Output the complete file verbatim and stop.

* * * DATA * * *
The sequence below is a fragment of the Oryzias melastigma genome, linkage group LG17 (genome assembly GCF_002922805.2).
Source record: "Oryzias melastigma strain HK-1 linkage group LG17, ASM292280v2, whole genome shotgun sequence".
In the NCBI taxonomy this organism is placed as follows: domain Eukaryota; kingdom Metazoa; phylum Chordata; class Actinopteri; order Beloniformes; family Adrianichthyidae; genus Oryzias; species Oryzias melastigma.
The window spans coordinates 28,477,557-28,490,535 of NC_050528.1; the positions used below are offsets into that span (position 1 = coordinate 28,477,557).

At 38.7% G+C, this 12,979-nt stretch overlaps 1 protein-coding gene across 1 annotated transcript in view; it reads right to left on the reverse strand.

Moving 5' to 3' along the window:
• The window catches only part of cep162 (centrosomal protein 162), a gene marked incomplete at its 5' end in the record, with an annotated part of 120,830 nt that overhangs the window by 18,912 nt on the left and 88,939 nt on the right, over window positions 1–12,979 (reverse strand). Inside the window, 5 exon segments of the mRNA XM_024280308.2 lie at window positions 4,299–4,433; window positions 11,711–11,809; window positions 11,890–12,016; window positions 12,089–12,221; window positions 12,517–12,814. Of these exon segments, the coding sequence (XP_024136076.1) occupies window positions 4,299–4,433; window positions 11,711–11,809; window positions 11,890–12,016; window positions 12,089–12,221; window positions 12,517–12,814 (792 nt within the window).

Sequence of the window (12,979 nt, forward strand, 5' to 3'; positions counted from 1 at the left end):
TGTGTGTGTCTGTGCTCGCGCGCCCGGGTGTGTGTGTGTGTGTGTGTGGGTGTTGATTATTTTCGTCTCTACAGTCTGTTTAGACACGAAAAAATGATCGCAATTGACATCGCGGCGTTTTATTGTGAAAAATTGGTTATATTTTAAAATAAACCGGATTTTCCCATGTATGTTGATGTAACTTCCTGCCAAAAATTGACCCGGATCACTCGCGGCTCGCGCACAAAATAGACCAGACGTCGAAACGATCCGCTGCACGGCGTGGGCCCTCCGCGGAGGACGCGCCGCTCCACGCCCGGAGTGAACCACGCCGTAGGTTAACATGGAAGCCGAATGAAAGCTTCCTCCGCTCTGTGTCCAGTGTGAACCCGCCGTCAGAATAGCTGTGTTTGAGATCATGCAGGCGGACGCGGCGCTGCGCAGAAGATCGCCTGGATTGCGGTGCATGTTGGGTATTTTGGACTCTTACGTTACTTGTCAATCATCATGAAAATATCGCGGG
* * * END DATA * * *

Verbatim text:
The sequence below is a fragment of the Oryzias melastigma genome, linkage group LG17 (genome assembly GCF_002922805.2).
Source record: "Oryzias melastigma strain HK-1 linkage group LG17, ASM292280v2, whole genome shotgun sequence".
In the NCBI taxonomy this organism is placed as follows: domain Eukaryota; kingdom Metazoa; phylum Chordata; class Actinopteri; order Beloniformes; family Adrianichthyidae; genus Oryzias; species Oryzias melastigma.
The window spans coordinates 28,477,557-28,490,535 of NC_050528.1; the positions used below are offsets into that span (position 1 = coordinate 28,477,557).

At 38.7% G+C, this 12,979-nt stretch overlaps 1 protein-coding gene across 1 annotated transcript in view; it reads right to left on the reverse strand.

Moving 5' to 3' along the window:
• The window catches only part of cep162 (centrosomal protein 162), a gene marked incomplete at its 5' end in the record, with an annotated part of 120,830 nt that overhangs the window by 18,912 nt on the left and 88,939 nt on the right, over window positions 1–12,979 (reverse strand). Inside the window, 5 exon segments of the mRNA XM_024280308.2 lie at window positions 4,299–4,433; window positions 11,711–11,809; window positions 11,890–12,016; window positions 12,089–12,221; window positions 12,517–12,814. Of these exon segments, the coding sequence (XP_024136076.1) occupies window positions 4,299–4,433; window positions 11,711–11,809; window positions 11,890–12,016; window positions 12,089–12,221; window positions 12,517–12,814 (792 nt within the window).

Sequence of the window (12,979 nt, forward strand, 5' to 3'; positions counted from 1 at the left end):
TGTGTGTGTCTGTGCTCGCGCGCCCGGGTGTGTGTGTGTGTGTGTGTGGGTGTTGATTATTTTCGTCTCTACAGTCTGTTTAGACACGAAAAAATGATCGCAATTGACATCGCGGCGTTTTATTGTGAAAAATTGGTTATATTTTAAAATAAACCGGATTTTCCCATGTATGTTGATGTAACTTCCTGCCAAAAATTGACCCGGATCACTCGCGGCTCGCGCACAAAATAGACCAGACGTCGAAACGATCCGCTGCACGGCGTGGGCCCTCCGCGGAGGACGCGCCGCTCCACGCCCGGAGTGAACCACGCCGTAGGTTAACATGGAAGCCGAATGAAAGCTTCCTCCGCTCTGTGTCCAGTGTGAACCCGCCGTCAGAATAGCTGTGTTTGAGATCATGCAGGCGGACGCGGCGCTGCGCAGAAGATCGCCTGGATTGCGGTGCATGTTGGGTATTTTGGACTCTTACGTTACTTGTCAATCATCATGAAAATATCGCGGG